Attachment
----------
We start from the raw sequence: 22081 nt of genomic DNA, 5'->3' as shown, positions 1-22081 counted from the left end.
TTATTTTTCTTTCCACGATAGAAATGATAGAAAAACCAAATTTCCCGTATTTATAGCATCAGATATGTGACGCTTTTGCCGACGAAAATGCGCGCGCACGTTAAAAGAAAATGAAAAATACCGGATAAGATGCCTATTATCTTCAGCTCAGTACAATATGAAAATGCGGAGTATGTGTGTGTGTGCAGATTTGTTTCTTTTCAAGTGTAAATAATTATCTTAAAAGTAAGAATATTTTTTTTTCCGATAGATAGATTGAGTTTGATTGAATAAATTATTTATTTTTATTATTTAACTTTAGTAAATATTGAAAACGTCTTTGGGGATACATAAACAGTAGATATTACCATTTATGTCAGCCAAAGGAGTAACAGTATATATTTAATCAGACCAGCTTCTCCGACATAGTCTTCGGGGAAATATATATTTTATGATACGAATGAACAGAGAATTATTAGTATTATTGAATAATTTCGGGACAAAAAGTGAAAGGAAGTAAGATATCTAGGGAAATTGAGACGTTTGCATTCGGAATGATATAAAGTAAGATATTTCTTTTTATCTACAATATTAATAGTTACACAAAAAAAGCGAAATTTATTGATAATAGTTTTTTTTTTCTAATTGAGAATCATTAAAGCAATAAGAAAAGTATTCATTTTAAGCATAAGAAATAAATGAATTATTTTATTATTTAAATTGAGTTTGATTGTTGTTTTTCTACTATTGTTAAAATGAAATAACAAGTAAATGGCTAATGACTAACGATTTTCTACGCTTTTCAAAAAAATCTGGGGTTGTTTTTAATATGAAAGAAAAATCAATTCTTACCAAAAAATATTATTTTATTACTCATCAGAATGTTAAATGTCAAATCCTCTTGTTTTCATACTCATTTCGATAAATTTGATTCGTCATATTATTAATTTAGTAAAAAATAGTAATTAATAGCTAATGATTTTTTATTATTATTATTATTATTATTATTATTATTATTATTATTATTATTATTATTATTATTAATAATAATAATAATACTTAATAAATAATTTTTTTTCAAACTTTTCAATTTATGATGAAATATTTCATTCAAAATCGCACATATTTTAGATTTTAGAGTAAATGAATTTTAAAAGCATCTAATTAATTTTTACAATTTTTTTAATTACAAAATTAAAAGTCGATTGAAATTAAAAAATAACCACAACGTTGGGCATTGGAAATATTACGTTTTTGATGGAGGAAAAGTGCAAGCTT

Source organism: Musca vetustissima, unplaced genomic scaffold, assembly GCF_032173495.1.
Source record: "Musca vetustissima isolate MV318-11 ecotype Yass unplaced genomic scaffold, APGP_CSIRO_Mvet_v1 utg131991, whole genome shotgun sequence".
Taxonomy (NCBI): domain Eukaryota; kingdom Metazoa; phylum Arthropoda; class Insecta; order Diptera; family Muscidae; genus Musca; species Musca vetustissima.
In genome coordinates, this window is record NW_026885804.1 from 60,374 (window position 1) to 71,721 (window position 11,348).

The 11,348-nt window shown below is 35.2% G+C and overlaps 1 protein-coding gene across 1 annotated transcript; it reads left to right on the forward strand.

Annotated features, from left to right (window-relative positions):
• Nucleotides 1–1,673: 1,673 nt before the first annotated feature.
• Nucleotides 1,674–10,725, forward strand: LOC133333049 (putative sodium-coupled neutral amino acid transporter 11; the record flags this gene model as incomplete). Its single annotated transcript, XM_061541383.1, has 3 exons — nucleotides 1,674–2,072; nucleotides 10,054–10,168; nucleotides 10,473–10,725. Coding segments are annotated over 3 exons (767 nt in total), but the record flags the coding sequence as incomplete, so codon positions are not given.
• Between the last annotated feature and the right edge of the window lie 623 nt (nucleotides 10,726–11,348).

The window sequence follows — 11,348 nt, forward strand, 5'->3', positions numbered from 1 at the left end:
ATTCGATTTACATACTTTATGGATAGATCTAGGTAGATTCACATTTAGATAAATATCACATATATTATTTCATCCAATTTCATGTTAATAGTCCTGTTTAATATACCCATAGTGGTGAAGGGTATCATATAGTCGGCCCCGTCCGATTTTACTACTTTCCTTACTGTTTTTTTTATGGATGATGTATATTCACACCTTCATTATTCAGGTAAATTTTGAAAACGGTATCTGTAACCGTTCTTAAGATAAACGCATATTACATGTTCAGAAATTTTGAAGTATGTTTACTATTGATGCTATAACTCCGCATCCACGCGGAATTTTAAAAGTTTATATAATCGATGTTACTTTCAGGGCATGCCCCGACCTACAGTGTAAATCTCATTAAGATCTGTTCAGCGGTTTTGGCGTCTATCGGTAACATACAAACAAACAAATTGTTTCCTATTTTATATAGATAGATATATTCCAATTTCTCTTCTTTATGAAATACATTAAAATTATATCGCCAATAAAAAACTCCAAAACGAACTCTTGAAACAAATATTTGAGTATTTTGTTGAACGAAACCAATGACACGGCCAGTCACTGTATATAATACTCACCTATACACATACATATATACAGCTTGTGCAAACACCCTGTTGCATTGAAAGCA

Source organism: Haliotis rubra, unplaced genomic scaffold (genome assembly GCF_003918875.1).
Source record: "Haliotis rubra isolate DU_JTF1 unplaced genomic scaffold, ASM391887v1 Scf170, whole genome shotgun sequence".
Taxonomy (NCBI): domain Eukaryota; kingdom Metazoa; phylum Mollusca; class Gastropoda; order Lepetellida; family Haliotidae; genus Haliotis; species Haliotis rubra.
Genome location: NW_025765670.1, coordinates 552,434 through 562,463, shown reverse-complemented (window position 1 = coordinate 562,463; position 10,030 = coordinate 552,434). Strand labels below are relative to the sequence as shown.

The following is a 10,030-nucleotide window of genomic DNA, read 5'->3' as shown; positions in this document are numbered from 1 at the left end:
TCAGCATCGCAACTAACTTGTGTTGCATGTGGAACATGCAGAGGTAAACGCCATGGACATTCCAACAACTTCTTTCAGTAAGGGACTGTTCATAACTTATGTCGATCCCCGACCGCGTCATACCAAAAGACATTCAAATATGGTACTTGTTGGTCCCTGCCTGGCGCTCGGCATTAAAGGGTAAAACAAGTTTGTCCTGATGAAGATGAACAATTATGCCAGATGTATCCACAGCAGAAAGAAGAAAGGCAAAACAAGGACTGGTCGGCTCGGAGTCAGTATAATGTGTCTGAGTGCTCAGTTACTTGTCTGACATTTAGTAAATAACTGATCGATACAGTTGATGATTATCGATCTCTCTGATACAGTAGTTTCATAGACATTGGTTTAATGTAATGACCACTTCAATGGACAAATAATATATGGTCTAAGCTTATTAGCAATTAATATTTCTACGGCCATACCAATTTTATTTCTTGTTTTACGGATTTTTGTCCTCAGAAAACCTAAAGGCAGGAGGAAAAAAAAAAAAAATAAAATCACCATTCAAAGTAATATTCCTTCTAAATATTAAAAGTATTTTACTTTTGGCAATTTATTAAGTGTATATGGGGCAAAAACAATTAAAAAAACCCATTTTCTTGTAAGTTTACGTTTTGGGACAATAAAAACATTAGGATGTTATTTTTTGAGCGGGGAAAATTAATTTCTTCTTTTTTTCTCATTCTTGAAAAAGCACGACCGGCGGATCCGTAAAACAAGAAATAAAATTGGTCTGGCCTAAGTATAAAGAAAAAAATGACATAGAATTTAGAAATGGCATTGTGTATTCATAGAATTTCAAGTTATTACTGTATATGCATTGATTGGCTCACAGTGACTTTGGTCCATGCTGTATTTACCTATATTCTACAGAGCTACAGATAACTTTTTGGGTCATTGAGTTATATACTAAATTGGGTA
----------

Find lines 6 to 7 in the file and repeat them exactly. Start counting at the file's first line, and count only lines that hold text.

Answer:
In genome coordinates, this window is record NW_026885804.1 from 60,374 (window position 1) to 71,721 (window position 11,348).

The 11,348-nt window shown below is 35.2% G+C and overlaps 1 protein-coding gene across 1 annotated transcript; it reads left to right on the forward strand.